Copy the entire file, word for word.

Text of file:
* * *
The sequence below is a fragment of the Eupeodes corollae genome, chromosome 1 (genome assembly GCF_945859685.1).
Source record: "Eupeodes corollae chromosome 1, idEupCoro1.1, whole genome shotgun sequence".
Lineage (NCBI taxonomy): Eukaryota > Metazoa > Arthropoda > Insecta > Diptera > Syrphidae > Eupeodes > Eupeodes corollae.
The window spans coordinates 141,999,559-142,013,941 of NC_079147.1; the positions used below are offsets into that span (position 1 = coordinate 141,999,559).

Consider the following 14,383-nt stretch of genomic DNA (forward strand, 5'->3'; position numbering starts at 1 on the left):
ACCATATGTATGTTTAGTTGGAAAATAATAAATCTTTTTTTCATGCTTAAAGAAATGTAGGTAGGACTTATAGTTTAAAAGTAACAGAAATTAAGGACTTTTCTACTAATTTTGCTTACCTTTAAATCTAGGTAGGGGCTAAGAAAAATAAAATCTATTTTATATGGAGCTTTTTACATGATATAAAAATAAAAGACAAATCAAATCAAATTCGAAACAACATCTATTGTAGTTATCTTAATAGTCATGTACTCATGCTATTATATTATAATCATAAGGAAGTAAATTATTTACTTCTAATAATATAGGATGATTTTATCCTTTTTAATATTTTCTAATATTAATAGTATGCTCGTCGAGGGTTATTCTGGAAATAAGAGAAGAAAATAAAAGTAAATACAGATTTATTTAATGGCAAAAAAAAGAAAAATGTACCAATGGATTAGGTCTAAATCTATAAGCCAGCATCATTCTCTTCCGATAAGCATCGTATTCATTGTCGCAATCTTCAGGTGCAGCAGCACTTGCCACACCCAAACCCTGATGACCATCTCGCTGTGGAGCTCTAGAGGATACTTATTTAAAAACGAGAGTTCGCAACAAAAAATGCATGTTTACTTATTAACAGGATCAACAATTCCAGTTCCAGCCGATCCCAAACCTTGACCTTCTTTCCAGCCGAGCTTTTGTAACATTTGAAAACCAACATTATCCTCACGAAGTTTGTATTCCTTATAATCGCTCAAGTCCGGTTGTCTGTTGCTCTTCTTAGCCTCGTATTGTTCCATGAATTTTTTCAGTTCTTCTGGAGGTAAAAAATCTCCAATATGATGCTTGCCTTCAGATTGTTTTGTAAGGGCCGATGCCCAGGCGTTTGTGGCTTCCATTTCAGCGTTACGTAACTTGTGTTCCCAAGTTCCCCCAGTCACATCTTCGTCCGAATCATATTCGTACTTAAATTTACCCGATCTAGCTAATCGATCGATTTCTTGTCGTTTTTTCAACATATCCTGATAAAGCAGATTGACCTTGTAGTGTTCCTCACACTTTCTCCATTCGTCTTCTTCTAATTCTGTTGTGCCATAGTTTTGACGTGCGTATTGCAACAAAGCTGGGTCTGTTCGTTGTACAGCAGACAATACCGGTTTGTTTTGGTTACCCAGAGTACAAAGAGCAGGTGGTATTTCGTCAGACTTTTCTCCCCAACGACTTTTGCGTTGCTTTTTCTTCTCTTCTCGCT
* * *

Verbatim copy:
The sequence below is a fragment of the Eupeodes corollae genome, chromosome 1 (genome assembly GCF_945859685.1).
Source record: "Eupeodes corollae chromosome 1, idEupCoro1.1, whole genome shotgun sequence".
Lineage (NCBI taxonomy): Eukaryota > Metazoa > Arthropoda > Insecta > Diptera > Syrphidae > Eupeodes > Eupeodes corollae.
The window spans coordinates 141,999,559-142,013,941 of NC_079147.1; the positions used below are offsets into that span (position 1 = coordinate 141,999,559).

Consider the following 14,383-nt stretch of genomic DNA (forward strand, 5'->3'; position numbering starts at 1 on the left):
ACCATATGTATGTTTAGTTGGAAAATAATAAATCTTTTTTTCATGCTTAAAGAAATGTAGGTAGGACTTATAGTTTAAAAGTAACAGAAATTAAGGACTTTTCTACTAATTTTGCTTACCTTTAAATCTAGGTAGGGGCTAAGAAAAATAAAATCTATTTTATATGGAGCTTTTTACATGATATAAAAATAAAAGACAAATCAAATCAAATTCGAAACAACATCTATTGTAGTTATCTTAATAGTCATGTACTCATGCTATTATATTATAATCATAAGGAAGTAAATTATTTACTTCTAATAATATAGGATGATTTTATCCTTTTTAATATTTTCTAATATTAATAGTATGCTCGTCGAGGGTTATTCTGGAAATAAGAGAAGAAAATAAAAGTAAATACAGATTTATTTAATGGCAAAAAAAAGAAAAATGTACCAATGGATTAGGTCTAAATCTATAAGCCAGCATCATTCTCTTCCGATAAGCATCGTATTCATTGTCGCAATCTTCAGGTGCAGCAGCACTTGCCACACCCAAACCCTGATGACCATCTCGCTGTGGAGCTCTAGAGGATACTTATTTAAAAACGAGAGTTCGCAACAAAAAATGCATGTTTACTTATTAACAGGATCAACAATTCCAGTTCCAGCCGATCCCAAACCTTGACCTTCTTTCCAGCCGAGCTTTTGTAACATTTGAAAACCAACATTATCCTCACGAAGTTTGTATTCCTTATAATCGCTCAAGTCCGGTTGTCTGTTGCTCTTCTTAGCCTCGTATTGTTCCATGAATTTTTTCAGTTCTTCTGGAGGTAAAAAATCTCCAATATGATGCTTGCCTTCAGATTGTTTTGTAAGGGCCGATGCCCAGGCGTTTGTGGCTTCCATTTCAGCGTTACGTAACTTGTGTTCCCAAGTTCCCCCAGTCACATCTTCGTCCGAATCATATTCGTACTTAAATTTACCCGATCTAGCTAATCGATCGATTTCTTGTCGTTTTTTCAACATATCCTGATAAAGCAGATTGACCTTGTAGTGTTCCTCACACTTTCTCCATTCGTCTTCTTCTAATTCTGTTGTGCCATAGTTTTGACGTGCGTATTGCAACAAAGCTGGGTCTGTTCGTTGTACAGCAGACAATACCGGTTTGTTTTGGTTACCCAGAGTACAAAGAGCAGGTGGTATTTCGTCAGACTTTTCTCCCCAACGACTTTTGCGTTGCTTTTTCTTCTCTTCTCGCT